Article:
Zion Williamson Incident Highlights NCAA Issues
There has been a firestorm of attention surrounding Duke basketball player Zion Williamson since an incident on the court last Wednesday that caused his foot to blow right through a pair of Nike PG 2.5 basketball shoes. The image of the players entire foot sticking out of the bottom of his shredded shoe went totally viral and has brought up many questions regarding the sacrifices NCAA athletes have to make when they choose to play in college.
While Williamson will only miss a few games, it has opened an old conversation: what do incidents like this say about the well-being of student athletes? Should student athletes’ risk their potentially lucrative futures in professional sports for a few years in a college program? What does this say about the NCAA? Star players like Zion certainly risk a lot when they step onto the court, and if they sustain a serious injury; they might as well throw their dreams of professional sports into the garbage with their broken shoes.
Given the obvious risk that players put themselves in for their college programs, they must be rewarded somehow by their colleges or the NCAA, right? Nope. Actually, the NCAA famously places a plethora of regulations on student athletes. The most notable ones are the regulations preventing student athletes from being compensated for their skills or likenesses. They prevent athletes from being paid to play their sport, from being given any type of prize for winning a competition or receiving any type of so called “special benefit”. In the past few years athletes have even lost their eligibility for making YouTube channels.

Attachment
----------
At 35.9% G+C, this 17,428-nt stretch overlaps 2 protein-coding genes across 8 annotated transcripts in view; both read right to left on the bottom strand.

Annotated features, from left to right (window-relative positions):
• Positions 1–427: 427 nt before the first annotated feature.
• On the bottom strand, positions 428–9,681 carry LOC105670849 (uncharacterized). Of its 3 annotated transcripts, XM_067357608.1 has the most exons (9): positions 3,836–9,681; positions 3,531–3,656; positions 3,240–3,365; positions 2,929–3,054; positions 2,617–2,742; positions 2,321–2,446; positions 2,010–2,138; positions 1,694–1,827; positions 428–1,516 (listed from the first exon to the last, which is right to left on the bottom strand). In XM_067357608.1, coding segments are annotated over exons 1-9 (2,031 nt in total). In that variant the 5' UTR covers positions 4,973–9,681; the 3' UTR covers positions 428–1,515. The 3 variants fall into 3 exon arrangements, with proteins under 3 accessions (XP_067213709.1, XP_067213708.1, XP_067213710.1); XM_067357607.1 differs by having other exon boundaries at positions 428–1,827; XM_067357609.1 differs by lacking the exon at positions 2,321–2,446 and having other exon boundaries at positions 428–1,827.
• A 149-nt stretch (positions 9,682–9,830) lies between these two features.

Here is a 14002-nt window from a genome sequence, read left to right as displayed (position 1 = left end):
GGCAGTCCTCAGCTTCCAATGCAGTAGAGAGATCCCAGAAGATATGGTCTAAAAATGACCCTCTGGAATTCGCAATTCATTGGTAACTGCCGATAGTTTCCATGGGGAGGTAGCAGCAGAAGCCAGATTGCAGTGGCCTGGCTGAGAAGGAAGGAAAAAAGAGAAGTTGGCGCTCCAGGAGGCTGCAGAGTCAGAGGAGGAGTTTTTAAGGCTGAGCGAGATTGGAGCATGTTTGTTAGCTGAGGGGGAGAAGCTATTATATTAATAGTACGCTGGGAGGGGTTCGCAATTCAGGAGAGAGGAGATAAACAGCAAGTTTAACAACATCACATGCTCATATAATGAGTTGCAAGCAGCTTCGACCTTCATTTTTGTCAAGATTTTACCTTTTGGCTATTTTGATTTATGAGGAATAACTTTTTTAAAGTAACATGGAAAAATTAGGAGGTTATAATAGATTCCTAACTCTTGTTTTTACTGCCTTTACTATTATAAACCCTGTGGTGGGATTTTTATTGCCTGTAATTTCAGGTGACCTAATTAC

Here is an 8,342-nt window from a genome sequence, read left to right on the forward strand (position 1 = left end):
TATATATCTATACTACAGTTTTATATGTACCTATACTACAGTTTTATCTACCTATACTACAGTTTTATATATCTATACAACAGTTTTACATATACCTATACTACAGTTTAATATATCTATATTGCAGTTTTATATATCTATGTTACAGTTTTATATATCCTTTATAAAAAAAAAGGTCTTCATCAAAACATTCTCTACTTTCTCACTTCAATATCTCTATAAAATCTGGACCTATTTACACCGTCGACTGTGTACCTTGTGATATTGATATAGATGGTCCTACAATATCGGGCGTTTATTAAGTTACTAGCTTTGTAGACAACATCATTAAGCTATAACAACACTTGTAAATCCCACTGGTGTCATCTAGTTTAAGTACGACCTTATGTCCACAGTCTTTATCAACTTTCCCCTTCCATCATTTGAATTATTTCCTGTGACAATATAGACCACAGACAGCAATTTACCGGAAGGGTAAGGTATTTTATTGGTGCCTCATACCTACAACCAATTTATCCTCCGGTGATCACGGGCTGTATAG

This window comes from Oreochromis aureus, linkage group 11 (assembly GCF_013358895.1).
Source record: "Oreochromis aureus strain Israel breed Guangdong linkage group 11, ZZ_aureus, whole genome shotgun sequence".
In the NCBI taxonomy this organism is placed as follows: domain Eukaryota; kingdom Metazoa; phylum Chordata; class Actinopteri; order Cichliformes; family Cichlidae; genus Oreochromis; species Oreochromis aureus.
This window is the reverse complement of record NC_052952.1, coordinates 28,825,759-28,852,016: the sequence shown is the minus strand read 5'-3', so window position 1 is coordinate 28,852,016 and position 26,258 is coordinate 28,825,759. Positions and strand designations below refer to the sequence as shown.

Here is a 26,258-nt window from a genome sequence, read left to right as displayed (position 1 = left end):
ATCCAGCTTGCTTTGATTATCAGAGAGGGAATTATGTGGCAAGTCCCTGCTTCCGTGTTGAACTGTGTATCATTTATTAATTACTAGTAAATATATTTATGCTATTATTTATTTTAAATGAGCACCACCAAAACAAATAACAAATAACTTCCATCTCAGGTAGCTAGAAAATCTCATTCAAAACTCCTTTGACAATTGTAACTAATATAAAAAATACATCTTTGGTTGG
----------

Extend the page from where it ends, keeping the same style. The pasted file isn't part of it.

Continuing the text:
Yet, these athletes bring millions of dollars to the institutions they play for and for the NCAA (who brought in over $1 billion dollars last year) but receive absolutely nothing in return for their hard work and dedication. They actually lose a lot when they choose to play in college. They get nothing but the “pride” and “accomplishment” they get from playing for their program.
Some might argue, “But student athletes can get scholarships!” Yes, SOME athletes do earn SOME scholarship, but not every single one does. Often times there are only a few scholarships reserved for each team, and many players get absolutely nothing. Plus, those scholarships don’t do much for paying for food or gas (its actually an NCAA violation if they get money for this). Not that playing a sport in college isn’t a great and unforgettable opportunity. As a student athlete myself, I feel a tremendous amount of pride for my school and I personally love every moment I get to compete for it. But the stringent regulations put forth by the NCAA are sometimes too much to handle and makes some athletes feel exploited.
Now, I do not say that every athlete should be compensated for their participation in a college sport. I think it would be a very difficult task for college athletic departments to start paying every one of their athletes. But, student athletes should undoubtedly be allowed to earn money for their likenesses. Key word, “their”. What does the NCAA care if athletes receive so called “special benefits”? It’s their special benefit to earn. If a college athlete is offered a job at a sporting goods store for their expertise in a specific sport, aren’t they still working to earn that money? Isn’t it THEIR expertise that got them the job, not the NCAA’s?
If there is anything that the Zion Williamson incident should say to the NCAA; its that their athletes deserve more. Athletes eat, sleep and breathe their sports, and their hard work brings the NCAA billions. If anything is certain, it’s that the rights of NCAA athletes NEED to be reevaluated.